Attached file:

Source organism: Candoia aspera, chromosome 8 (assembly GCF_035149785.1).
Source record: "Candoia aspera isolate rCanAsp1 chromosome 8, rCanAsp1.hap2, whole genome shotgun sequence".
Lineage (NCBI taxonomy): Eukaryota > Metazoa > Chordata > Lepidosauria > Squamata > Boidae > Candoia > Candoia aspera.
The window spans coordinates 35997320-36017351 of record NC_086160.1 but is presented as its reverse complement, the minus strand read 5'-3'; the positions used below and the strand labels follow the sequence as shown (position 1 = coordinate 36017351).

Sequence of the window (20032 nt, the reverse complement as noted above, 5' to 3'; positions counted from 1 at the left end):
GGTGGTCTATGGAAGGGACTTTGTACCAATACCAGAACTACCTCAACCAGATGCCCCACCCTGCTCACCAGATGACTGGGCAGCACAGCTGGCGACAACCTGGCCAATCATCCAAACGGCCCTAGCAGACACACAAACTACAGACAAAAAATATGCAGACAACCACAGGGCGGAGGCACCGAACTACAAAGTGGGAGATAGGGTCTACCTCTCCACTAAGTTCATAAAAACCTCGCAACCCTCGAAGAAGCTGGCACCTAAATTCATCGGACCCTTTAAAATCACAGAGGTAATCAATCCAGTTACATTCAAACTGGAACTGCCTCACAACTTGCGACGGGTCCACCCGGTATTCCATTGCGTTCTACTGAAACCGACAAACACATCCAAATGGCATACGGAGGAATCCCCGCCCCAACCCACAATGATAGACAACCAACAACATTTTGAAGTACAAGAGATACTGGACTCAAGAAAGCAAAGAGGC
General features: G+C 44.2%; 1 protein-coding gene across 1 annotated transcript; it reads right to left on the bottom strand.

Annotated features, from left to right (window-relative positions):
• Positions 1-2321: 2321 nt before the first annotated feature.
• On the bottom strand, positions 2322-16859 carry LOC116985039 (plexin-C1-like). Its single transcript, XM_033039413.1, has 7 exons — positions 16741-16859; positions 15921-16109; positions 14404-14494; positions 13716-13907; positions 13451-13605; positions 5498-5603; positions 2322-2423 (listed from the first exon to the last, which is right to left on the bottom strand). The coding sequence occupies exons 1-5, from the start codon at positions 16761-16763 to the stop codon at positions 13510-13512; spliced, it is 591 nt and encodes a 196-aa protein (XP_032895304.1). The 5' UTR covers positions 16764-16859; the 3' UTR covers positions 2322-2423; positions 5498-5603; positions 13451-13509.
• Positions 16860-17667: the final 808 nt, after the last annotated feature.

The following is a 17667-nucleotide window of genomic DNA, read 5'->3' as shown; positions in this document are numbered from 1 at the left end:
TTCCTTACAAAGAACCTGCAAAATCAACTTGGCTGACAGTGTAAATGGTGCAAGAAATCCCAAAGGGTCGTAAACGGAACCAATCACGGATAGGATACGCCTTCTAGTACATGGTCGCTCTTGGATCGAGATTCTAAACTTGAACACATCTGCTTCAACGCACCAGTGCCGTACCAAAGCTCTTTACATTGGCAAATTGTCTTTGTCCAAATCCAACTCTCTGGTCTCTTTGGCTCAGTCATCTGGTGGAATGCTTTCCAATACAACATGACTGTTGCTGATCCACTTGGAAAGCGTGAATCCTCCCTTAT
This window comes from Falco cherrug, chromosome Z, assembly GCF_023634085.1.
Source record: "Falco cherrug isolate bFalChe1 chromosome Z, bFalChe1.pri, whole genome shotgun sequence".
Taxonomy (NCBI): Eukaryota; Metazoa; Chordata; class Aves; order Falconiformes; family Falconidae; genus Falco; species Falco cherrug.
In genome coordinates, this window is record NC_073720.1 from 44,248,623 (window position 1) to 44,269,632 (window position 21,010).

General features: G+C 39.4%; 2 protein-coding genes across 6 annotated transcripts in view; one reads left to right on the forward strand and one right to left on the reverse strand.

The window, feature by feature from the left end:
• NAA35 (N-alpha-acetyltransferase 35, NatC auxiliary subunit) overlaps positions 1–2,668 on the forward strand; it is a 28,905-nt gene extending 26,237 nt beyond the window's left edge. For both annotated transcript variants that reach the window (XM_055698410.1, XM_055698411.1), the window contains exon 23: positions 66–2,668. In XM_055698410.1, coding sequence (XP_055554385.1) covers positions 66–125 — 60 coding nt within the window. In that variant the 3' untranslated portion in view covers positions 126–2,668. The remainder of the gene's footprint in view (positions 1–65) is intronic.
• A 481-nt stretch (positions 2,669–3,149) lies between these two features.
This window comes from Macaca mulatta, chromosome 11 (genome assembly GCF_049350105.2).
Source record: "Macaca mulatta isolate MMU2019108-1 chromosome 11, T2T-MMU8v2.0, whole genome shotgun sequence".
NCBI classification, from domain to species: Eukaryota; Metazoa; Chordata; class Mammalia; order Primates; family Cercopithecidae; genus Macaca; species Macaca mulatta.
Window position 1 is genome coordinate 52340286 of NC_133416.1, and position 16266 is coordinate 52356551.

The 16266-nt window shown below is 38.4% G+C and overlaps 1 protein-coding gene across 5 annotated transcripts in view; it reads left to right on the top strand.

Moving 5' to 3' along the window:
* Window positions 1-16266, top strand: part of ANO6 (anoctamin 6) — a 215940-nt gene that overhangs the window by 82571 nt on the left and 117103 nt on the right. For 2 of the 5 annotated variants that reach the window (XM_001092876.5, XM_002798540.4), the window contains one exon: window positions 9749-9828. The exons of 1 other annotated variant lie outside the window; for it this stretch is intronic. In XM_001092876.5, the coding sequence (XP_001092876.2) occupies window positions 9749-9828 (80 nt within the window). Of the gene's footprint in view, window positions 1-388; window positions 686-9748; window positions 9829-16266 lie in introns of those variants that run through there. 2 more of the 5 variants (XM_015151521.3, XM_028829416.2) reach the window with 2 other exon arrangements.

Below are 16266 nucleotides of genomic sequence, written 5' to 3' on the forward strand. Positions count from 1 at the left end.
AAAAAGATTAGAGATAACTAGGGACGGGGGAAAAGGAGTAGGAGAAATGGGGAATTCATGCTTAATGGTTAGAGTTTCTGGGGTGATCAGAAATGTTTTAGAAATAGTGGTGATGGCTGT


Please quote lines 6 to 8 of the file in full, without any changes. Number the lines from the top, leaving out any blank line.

GGTGGTCTATGGAAGGGACTTTGTACCAATACCAGAACTACCTCAACCAGATGCCCCACCCTGCTCACCAGATGACTGGGCAGCACAGCTGGCGACAACCTGGCCAATCATCCAAACGGCCCTAGCAGACACACAAACTACAGACAAAAAATATGCAGACAACCACAGGGCGGAGGCACCGAACTACAAAGTGGGAGATAGGGTCTACCTCTCCACTAAGTTCATAAAAACCTCGCAACCCTCGAAGAAGCTGGCACCTAAATTCATCGGACCCTTTAAAATCACAGAGGTAATCAATCCAGTTACATTCAAACTGGAACTGCCTCACAACTTGCGACGGGTCCACCCGGTATTCCATTGCGTTCTACTGAAACCGACAAACACATCCAAATGGCATACGGAGGAATCCCCGCCCCAACCCACAATGATAGACAACCAACAACATTTTGAAGTACAAGAGATACTGGACTCAAGAAAGCAAAGAGGC
General features: G+C 44.2%; 1 protein-coding gene across 1 annotated transcript; it reads right to left on the bottom strand.

Annotated features, from left to right (window-relative positions):